This was quickly remedied as he was engaged in Nashville on March 20th for an RCA recording session. Elvis was joined in the studio by his old band mates, Scotty Moore (guitar) and D. J. Fontana (drums). Bill Black (bass) was missing as he had formed his own group, “The Bill Black Combo” that was busy producing instrumental hits of their own in 1960. A new studio band that included Floyd Cramer (piano) was also employed. It was a much anticipated event as his label was desperate for some new hits, Elvis being their major entry in the rock and roll genre and at this point they were getting buried by the other labels. RCA scheduled an initial run of a million copies of the first single from this session. That wasn’t over confident as initial orders came in for 1,275,000. And all of this was before they even knew what song it would be. It ended up being “Stuck on You.” The session also generated much of the sound track for Elvis’s first movie following his army stint, “G.I. Blues.”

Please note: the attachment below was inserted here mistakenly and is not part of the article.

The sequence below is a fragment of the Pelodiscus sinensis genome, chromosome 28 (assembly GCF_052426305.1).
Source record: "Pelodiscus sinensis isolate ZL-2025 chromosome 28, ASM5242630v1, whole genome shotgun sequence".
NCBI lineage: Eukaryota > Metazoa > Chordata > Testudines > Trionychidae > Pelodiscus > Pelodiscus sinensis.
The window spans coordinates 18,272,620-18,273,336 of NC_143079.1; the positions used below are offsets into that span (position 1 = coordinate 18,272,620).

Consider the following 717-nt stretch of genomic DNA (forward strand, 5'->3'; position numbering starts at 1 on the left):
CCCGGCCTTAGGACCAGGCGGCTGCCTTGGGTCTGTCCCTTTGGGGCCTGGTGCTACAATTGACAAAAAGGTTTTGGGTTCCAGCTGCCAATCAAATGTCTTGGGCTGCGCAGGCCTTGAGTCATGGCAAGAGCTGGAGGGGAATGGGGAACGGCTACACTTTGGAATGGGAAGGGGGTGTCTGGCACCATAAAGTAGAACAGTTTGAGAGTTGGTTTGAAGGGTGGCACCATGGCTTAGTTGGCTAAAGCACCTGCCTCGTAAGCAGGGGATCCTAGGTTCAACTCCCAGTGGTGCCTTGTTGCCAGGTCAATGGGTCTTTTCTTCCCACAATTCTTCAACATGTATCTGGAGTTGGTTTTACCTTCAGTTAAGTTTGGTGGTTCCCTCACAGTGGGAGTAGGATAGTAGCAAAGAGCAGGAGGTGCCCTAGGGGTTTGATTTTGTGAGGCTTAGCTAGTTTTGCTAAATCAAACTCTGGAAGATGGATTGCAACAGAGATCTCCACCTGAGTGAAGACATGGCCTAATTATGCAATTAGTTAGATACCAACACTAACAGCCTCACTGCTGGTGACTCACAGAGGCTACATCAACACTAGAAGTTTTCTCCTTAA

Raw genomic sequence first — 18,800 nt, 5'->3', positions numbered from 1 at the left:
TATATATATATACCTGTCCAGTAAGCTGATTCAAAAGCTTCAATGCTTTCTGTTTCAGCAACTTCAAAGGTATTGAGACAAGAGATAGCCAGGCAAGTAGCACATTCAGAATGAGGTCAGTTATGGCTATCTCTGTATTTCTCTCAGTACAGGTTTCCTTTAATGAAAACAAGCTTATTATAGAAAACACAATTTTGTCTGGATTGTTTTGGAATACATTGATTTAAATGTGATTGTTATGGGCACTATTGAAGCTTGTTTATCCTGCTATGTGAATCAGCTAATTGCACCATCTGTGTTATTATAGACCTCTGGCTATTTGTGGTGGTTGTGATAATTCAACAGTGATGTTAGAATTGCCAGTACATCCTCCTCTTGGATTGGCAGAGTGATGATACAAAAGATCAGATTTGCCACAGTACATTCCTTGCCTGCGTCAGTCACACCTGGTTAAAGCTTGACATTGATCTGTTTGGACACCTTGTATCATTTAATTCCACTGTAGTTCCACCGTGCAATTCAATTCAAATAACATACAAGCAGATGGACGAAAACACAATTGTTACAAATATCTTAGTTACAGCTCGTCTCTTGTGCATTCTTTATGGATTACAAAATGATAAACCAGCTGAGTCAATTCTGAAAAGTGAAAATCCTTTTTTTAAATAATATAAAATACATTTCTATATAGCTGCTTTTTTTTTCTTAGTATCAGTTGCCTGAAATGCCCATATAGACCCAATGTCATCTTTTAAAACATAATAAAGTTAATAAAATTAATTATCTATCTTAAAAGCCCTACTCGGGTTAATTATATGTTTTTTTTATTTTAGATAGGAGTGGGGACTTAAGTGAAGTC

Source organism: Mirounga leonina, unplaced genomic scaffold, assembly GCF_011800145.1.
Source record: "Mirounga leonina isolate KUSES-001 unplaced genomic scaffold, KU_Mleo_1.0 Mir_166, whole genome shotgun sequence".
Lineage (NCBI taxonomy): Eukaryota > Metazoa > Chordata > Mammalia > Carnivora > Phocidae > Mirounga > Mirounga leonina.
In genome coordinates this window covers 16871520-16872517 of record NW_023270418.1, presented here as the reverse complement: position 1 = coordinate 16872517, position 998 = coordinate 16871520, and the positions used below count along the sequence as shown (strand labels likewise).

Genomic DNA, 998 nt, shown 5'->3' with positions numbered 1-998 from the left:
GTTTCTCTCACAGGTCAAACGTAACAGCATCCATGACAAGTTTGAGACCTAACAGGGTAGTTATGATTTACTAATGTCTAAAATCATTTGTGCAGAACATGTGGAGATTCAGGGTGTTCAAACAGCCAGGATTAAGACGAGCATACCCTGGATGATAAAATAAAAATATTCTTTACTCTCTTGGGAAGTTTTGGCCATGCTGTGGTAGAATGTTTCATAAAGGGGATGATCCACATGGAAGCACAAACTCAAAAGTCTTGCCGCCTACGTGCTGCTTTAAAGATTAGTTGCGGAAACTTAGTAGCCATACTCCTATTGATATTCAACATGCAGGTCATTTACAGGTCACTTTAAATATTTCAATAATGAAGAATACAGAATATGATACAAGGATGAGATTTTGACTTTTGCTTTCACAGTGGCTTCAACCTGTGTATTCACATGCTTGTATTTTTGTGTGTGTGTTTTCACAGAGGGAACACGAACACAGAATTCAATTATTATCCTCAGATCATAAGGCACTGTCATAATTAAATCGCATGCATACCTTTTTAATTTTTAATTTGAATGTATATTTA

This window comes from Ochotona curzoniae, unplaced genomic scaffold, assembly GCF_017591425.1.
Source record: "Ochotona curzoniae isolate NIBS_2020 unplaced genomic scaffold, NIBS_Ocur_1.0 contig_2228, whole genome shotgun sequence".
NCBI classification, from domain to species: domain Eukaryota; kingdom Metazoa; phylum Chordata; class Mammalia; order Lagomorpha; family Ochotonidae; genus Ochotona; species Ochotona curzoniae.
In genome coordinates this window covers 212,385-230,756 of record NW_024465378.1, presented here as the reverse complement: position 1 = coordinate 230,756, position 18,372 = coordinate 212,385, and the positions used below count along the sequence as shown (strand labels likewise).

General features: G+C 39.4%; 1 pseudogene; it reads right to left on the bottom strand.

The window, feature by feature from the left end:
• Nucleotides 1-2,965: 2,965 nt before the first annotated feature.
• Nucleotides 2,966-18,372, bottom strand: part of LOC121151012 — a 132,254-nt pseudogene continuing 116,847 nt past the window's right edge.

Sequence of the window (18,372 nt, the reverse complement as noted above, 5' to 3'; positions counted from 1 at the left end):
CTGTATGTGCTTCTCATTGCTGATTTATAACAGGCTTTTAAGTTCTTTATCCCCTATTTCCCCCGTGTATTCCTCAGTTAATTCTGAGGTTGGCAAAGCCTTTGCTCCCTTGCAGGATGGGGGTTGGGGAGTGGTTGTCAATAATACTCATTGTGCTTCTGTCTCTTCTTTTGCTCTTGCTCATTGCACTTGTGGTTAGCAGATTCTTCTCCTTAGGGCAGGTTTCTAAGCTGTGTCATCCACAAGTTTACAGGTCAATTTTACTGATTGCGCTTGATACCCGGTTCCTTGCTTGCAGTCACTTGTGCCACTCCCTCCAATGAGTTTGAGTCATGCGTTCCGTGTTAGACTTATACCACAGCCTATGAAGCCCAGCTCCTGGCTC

The fans were there, they were still buying the records. The only hurdle left was the public performance. Elvis’ career had been boosted by his appearance on Ed Sullivan’s show in 1956. Sullivan had originally despaired of booking rock and roll acts. Elvis’s return appearance would also come from an initially unwelcoming source. Frank Sinatra had been one of the original critics of rock and roll, declaring the music “phony and false.” But by 1960 he was changing his tune and booked Elvis for a “Welcome Back Elvis” special. The show was taped on March 26th. Elvis sang two of his new songs, “Stuck on You” and the flip side, “Fame and Fortune.” He also crooned “Witchcraft” while Frank countered with his version of “Love Me Tender.” The special aired on May 12th -- by that time, “Stuck On You” was number one.

Elvis had received a million dollar order for his first record before even recording it. He had received $125,000 for singing two songs on a television show. While “Stuck On You” may sound to some like a calculated rip off of the earlier “All Shook Up,” it was clearly rock and roll. To all appearances, the rock and roll that some had said died in 1959 would seem to be getting a new blast off from the same force that had inspired it in 1956. But just as the music world had changed, so had Elvis.